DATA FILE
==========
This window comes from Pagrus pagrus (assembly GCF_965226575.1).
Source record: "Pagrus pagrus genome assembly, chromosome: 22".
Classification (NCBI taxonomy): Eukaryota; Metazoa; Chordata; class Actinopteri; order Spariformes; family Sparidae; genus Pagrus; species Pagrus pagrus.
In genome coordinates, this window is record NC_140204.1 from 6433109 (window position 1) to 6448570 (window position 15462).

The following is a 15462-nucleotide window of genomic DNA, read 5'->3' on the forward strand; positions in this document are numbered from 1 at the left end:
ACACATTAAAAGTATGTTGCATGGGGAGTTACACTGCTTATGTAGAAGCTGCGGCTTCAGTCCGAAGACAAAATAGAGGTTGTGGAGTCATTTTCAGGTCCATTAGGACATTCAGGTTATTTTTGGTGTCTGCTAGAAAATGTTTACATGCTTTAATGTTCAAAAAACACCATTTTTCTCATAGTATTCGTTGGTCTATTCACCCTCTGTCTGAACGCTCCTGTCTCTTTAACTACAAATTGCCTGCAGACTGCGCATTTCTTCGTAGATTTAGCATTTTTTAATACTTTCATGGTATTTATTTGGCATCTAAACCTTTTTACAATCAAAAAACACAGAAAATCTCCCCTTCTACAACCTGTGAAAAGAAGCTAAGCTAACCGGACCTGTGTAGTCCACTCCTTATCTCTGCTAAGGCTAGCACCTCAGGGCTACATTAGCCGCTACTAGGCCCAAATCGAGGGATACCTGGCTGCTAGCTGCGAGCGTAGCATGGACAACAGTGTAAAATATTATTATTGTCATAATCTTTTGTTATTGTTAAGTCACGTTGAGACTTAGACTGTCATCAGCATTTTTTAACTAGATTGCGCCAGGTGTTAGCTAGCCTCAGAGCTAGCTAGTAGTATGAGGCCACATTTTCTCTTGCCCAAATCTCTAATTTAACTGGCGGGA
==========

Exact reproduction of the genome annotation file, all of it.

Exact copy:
This window comes from Pagrus pagrus (assembly GCF_965226575.1).
Source record: "Pagrus pagrus genome assembly, chromosome: 22".
Classification (NCBI taxonomy): Eukaryota; Metazoa; Chordata; class Actinopteri; order Spariformes; family Sparidae; genus Pagrus; species Pagrus pagrus.
In genome coordinates, this window is record NC_140204.1 from 6433109 (window position 1) to 6448570 (window position 15462).

The following is a 15462-nucleotide window of genomic DNA, read 5'->3' on the forward strand; positions in this document are numbered from 1 at the left end:
ACACATTAAAAGTATGTTGCATGGGGAGTTACACTGCTTATGTAGAAGCTGCGGCTTCAGTCCGAAGACAAAATAGAGGTTGTGGAGTCATTTTCAGGTCCATTAGGACATTCAGGTTATTTTTGGTGTCTGCTAGAAAATGTTTACATGCTTTAATGTTCAAAAAACACCATTTTTCTCATAGTATTCGTTGGTCTATTCACCCTCTGTCTGAACGCTCCTGTCTCTTTAACTACAAATTGCCTGCAGACTGCGCATTTCTTCGTAGATTTAGCATTTTTTAATACTTTCATGGTATTTATTTGGCATCTAAACCTTTTTACAATCAAAAAACACAGAAAATCTCCCCTTCTACAACCTGTGAAAAGAAGCTAAGCTAACCGGACCTGTGTAGTCCACTCCTTATCTCTGCTAAGGCTAGCACCTCAGGGCTACATTAGCCGCTACTAGGCCCAAATCGAGGGATACCTGGCTGCTAGCTGCGAGCGTAGCATGGACAACAGTGTAAAATATTATTATTGTCATAATCTTTTGTTATTGTTAAGTCACGTTGAGACTTAGACTGTCATCAGCATTTTTTAACTAGATTGCGCCAGGTGTTAGCTAGCCTCAGAGCTAGCTAGTAGTATGAGGCCACATTTTCTCTTGCCCAAATCTCTAATTTAACTGGCGGGA